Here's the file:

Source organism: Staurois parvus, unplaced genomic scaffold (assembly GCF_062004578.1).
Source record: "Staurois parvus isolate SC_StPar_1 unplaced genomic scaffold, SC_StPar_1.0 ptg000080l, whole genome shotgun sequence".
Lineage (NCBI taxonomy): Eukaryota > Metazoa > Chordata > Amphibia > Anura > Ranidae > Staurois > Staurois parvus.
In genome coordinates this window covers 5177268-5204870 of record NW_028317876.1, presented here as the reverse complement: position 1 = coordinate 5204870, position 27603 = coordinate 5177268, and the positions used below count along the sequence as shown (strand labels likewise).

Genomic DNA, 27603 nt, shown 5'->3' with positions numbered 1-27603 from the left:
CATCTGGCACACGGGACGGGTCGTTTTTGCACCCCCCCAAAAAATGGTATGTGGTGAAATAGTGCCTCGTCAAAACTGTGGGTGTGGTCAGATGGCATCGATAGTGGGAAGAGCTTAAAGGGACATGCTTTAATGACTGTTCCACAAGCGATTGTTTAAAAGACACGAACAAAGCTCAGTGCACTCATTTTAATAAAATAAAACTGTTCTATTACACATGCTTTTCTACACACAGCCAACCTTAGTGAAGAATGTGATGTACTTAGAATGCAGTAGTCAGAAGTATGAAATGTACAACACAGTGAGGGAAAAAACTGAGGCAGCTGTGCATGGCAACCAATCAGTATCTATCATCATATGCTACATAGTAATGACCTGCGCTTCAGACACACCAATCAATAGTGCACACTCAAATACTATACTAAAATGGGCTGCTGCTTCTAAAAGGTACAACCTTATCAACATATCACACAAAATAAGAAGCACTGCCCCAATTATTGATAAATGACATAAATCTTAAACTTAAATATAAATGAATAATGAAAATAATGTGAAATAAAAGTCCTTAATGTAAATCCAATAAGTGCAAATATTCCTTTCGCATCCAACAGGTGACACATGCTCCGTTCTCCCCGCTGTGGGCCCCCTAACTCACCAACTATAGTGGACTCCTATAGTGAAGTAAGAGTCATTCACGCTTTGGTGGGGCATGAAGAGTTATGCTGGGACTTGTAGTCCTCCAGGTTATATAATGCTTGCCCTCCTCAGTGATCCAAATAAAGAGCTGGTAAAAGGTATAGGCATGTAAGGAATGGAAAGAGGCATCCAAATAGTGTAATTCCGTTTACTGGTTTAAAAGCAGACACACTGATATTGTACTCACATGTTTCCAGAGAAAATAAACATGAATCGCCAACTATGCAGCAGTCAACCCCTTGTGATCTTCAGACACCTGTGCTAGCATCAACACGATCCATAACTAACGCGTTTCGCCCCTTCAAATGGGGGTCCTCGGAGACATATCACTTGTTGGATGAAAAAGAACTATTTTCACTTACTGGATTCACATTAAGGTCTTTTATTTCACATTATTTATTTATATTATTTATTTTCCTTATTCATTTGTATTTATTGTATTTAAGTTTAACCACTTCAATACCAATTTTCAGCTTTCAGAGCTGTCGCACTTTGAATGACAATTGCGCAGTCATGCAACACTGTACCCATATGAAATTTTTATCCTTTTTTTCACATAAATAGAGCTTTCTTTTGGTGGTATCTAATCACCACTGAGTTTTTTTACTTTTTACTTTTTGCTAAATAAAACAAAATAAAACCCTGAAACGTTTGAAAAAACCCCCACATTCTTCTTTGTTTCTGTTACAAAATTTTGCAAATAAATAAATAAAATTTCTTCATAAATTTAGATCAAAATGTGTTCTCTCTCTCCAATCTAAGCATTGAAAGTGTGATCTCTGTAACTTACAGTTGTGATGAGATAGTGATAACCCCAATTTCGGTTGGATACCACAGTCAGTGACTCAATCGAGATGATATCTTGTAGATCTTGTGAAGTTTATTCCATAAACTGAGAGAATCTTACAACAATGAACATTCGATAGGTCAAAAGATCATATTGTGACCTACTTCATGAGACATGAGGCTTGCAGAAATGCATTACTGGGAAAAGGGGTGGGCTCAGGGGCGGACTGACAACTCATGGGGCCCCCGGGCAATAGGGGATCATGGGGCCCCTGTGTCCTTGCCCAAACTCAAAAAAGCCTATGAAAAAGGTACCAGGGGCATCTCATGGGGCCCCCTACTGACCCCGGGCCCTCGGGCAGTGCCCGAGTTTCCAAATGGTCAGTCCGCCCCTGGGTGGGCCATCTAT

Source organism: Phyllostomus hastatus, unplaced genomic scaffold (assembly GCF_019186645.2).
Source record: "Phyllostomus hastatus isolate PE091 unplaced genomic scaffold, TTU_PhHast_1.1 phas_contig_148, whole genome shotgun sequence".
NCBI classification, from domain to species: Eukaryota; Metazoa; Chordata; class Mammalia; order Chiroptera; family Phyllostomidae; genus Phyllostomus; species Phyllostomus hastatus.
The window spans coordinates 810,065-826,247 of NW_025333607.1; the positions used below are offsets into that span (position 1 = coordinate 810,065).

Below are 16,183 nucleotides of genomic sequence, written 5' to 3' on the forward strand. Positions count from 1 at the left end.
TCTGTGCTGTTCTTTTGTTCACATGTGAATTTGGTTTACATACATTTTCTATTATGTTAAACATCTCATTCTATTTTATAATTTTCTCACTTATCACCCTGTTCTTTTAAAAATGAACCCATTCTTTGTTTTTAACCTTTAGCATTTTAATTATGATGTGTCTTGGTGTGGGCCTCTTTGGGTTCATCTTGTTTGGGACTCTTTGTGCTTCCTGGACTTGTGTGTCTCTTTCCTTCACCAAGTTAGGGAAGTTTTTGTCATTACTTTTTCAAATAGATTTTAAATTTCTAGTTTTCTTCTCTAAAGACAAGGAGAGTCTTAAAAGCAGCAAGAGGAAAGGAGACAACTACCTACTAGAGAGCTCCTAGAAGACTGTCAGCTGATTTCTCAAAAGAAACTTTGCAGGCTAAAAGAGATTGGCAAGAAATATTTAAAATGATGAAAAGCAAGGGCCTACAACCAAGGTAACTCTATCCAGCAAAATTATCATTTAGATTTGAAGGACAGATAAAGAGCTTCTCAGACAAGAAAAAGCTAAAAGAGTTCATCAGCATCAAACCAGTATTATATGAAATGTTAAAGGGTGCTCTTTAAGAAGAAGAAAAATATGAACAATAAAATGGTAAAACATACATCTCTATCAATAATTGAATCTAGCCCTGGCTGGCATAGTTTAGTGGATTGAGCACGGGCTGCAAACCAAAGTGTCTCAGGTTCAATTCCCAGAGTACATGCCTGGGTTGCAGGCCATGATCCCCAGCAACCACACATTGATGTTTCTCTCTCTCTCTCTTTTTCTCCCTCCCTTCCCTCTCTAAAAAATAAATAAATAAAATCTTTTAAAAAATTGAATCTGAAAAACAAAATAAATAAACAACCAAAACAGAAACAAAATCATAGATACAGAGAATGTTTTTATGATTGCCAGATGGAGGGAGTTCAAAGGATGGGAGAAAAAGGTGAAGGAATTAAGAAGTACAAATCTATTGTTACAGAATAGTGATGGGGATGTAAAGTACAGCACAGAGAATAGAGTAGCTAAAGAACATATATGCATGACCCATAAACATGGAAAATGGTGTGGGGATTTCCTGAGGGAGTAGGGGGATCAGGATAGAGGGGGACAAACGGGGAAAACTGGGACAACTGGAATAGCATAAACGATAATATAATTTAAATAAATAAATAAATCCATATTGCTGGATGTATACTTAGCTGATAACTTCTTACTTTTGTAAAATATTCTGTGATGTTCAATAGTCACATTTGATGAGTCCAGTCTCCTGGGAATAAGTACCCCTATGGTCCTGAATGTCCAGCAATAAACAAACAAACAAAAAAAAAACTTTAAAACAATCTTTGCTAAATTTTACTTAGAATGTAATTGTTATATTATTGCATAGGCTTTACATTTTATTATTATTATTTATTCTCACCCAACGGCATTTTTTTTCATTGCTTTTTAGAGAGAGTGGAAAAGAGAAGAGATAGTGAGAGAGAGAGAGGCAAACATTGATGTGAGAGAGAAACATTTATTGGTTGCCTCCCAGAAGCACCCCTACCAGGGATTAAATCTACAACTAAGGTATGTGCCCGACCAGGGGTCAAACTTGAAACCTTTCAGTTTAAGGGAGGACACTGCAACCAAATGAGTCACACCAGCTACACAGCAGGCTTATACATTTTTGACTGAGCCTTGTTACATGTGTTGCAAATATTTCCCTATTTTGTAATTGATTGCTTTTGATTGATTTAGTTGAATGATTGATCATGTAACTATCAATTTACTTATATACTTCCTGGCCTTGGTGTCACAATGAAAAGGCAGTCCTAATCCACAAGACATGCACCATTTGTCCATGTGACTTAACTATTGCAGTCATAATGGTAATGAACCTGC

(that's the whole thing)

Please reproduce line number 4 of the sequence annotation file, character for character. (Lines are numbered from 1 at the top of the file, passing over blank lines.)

In genome coordinates this window covers 5177268-5204870 of record NW_028317876.1, presented here as the reverse complement: position 1 = coordinate 5204870, position 27603 = coordinate 5177268, and the positions used below count along the sequence as shown (strand labels likewise).